I implore you to believe me when I write that I wasn’t landing on Betty as the paradigm for maturity. I was pointing you at the dull-as-dishwater observation that one player won’t have any more than an infinitesimal influence over the general equilibrium, and that between the three rough options of a) naively believing everything everyone tells you b) sullenly rejecting any utterance as worthless insincerity and c) coming to grips with the duplicity of humans and using this secret knowledge to help you flourish (though not, of course, at the expense of others); the third option is quite clearly the best. Joyce’s Mulligan wasn’t a heretic—he was a placid apostate. 

I invite you, my dear friends, to untelescope your morality. You’ve no more hope of eliminating insincerity than an ant does of redirecting the Nile. The low-cost, high-margin project lies in learning how to best navigate a world where irony and insincerity are treated as exogenous.

To be sure, it’s difficult to precisely place where any of this fits into a serious project of eudaimonia. I think (though I admit that it’s only via introspection) that it’s eminently possible to be a good, useful, productive, moral member of society and to have also relinquished any pretext of sincere belief (I will say that I’m still occasionally taken aback by the sheer quantity of clergy I personally know who’ve confided in me their atheism). I have a suspicion, hard to test empirically, that the tripartite sincerity spectrum is orthogonal to good livin’, even if it correlates strongly with #phronesis. But I don’t think I want to go too far down this road, as yonder lies the realm of navel-fluff picking.

Glamour and the First Step to Wisdom

In the beginning, there were the nonreflective peoples. In this week’s Umlaut piece, I quote Oakeshott discussing this crowd:

The current situations of a normal life are met, not by consciously applying to ourselves a rule of behaviour, nor by conduct recognized as the expression of a moral ideal, but by acting in accordance with a certain habit of behaviour. The moral life in this form does not spring from the consciousness of possible alternative ways of behaving and a choice, determined by an opinion, a rule or an ideal, from among these alternatives; conduct is as nearly as possible without reflection. And consequently, most of the current situations of life do not appear as occasions calling for judgment, or as problems requiring solutions; there is no weighing up of alternatives or reflection on consequences, no uncertainty, no battle of scruples. There is, on the occasion, nothing more than the unreflective following of a tradition of conduct in which we have been brought up.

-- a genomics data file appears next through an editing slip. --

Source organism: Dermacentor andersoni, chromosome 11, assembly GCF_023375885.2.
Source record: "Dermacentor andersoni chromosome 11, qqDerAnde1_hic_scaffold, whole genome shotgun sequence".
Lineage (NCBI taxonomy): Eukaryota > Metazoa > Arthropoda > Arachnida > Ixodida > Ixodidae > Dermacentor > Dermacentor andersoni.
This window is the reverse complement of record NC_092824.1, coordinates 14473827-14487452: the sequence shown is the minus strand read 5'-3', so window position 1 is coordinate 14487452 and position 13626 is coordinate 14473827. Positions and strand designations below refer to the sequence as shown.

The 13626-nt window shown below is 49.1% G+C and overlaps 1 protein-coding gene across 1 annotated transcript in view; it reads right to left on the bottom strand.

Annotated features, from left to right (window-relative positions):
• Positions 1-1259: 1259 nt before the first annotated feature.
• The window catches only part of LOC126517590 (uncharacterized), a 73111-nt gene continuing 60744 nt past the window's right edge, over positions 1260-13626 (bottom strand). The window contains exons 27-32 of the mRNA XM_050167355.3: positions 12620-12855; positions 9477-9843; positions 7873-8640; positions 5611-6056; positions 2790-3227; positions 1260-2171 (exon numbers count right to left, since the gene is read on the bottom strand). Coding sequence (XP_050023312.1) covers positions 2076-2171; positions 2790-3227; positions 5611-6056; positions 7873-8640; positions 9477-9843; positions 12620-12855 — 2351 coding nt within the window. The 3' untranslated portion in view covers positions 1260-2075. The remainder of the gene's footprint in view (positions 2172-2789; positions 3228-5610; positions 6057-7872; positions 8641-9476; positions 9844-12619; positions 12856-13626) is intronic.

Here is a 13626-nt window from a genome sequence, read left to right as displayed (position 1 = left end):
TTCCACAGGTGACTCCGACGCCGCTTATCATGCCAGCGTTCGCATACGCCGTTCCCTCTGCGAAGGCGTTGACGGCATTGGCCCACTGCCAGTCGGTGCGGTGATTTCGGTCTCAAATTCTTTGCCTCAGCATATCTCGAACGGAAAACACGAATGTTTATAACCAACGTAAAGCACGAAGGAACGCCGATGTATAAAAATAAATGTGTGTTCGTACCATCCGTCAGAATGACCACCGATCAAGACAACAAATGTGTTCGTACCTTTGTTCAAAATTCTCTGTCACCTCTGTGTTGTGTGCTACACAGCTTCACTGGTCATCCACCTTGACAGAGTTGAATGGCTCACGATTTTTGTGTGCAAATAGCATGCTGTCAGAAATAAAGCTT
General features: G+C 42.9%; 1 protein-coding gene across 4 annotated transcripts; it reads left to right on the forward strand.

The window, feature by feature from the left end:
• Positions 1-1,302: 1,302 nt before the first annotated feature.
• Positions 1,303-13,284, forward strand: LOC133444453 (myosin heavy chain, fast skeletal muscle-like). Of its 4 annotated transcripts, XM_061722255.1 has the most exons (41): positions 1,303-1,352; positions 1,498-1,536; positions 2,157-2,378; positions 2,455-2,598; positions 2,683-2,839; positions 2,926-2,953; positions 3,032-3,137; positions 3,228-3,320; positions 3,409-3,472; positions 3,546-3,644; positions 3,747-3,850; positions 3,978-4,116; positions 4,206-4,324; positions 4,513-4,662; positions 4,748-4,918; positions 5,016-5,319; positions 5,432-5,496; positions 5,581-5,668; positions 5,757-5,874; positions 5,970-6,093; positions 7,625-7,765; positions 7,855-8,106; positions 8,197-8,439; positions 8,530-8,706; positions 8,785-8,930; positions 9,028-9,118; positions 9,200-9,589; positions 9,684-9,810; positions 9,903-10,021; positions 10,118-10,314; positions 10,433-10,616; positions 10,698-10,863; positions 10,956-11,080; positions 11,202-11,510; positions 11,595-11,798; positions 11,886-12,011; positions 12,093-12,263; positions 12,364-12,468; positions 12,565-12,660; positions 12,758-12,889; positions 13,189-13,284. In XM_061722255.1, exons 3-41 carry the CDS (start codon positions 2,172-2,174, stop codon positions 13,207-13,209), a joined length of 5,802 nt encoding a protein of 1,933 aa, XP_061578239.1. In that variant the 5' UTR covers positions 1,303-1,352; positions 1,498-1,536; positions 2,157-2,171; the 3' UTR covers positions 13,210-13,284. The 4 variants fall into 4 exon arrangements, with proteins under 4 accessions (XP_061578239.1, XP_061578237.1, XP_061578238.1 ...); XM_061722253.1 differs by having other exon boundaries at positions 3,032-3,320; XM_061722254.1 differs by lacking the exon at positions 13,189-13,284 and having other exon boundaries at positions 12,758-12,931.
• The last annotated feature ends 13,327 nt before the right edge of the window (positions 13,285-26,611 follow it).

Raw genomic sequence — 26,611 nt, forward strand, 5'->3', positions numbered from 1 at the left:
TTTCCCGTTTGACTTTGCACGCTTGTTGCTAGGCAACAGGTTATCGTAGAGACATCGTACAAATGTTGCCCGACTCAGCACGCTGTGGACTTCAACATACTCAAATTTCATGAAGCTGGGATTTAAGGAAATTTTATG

For these people, the ways of their community seem as much a part of nature as the fact that apples fall from trees and predators eat prey. But then over time various communities have come to see these norms as mere convention, something more malleable than gravity or animal instinct. And, for many, something more artificial, a sham.

The Cynics in ancient Greece were given their name (“dog-like”) because they imitated animals in order to get closer to nature. Diogenes famously threw away his cup when he observed an animal drinking from a puddle. From their peculiar vantage point they denounced convention as a system made up of one part arbitrary rules and one part hypocrisy.

From the Cynics I would like to return to Sam, who believes something like cynicism is necessary for growing up:

Adam calls this “cynical”, but I’m not sure that captures the spirit of the thing. Cynicism is marked by a notable lack of faith. In this case, it’s a lack of faith in the deep nature of humanity. I claim that since human nature is indelibly stamped with the Marky Mark of Hypocrisy, the cynical position is to surrender to hopelessness, to descend into a gemebund lament where fantasies about catching kids running through fields of rye abound. It’s my impression that adult readers rightfully view the young Mr. Caulfield with generous dollops of pity and contempt.